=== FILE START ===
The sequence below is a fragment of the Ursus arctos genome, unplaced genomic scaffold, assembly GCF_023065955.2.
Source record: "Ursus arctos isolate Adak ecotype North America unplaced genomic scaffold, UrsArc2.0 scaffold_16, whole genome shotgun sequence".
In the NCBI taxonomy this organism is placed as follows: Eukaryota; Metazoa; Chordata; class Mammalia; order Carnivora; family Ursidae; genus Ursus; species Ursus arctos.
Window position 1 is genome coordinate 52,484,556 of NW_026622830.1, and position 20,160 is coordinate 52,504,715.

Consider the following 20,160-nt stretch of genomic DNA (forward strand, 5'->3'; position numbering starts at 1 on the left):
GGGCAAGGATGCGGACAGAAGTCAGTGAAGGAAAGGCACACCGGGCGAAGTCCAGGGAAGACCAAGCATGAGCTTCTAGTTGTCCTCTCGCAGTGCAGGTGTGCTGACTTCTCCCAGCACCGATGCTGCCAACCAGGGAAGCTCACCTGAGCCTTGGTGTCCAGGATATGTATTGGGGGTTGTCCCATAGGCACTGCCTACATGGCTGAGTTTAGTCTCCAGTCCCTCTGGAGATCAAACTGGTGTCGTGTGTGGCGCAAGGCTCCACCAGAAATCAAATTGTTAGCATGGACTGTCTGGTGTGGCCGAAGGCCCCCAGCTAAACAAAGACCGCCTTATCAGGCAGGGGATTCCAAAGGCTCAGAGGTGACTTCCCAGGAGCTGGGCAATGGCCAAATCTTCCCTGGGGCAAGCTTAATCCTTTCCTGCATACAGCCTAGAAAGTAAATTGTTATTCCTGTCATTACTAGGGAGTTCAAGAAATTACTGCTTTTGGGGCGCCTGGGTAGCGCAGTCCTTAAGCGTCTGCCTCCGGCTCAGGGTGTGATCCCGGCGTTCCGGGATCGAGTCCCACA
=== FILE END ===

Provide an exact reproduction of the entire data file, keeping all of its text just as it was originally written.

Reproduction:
The sequence below is a fragment of the Ursus arctos genome, unplaced genomic scaffold, assembly GCF_023065955.2.
Source record: "Ursus arctos isolate Adak ecotype North America unplaced genomic scaffold, UrsArc2.0 scaffold_16, whole genome shotgun sequence".
In the NCBI taxonomy this organism is placed as follows: Eukaryota; Metazoa; Chordata; class Mammalia; order Carnivora; family Ursidae; genus Ursus; species Ursus arctos.
Window position 1 is genome coordinate 52,484,556 of NW_026622830.1, and position 20,160 is coordinate 52,504,715.

Consider the following 20,160-nt stretch of genomic DNA (forward strand, 5'->3'; position numbering starts at 1 on the left):
GGGCAAGGATGCGGACAGAAGTCAGTGAAGGAAAGGCACACCGGGCGAAGTCCAGGGAAGACCAAGCATGAGCTTCTAGTTGTCCTCTCGCAGTGCAGGTGTGCTGACTTCTCCCAGCACCGATGCTGCCAACCAGGGAAGCTCACCTGAGCCTTGGTGTCCAGGATATGTATTGGGGGTTGTCCCATAGGCACTGCCTACATGGCTGAGTTTAGTCTCCAGTCCCTCTGGAGATCAAACTGGTGTCGTGTGTGGCGCAAGGCTCCACCAGAAATCAAATTGTTAGCATGGACTGTCTGGTGTGGCCGAAGGCCCCCAGCTAAACAAAGACCGCCTTATCAGGCAGGGGATTCCAAAGGCTCAGAGGTGACTTCCCAGGAGCTGGGCAATGGCCAAATCTTCCCTGGGGCAAGCTTAATCCTTTCCTGCATACAGCCTAGAAAGTAAATTGTTATTCCTGTCATTACTAGGGAGTTCAAGAAATTACTGCTTTTGGGGCGCCTGGGTAGCGCAGTCCTTAAGCGTCTGCCTCCGGCTCAGGGTGTGATCCCGGCGTTCCGGGATCGAGTCCCACA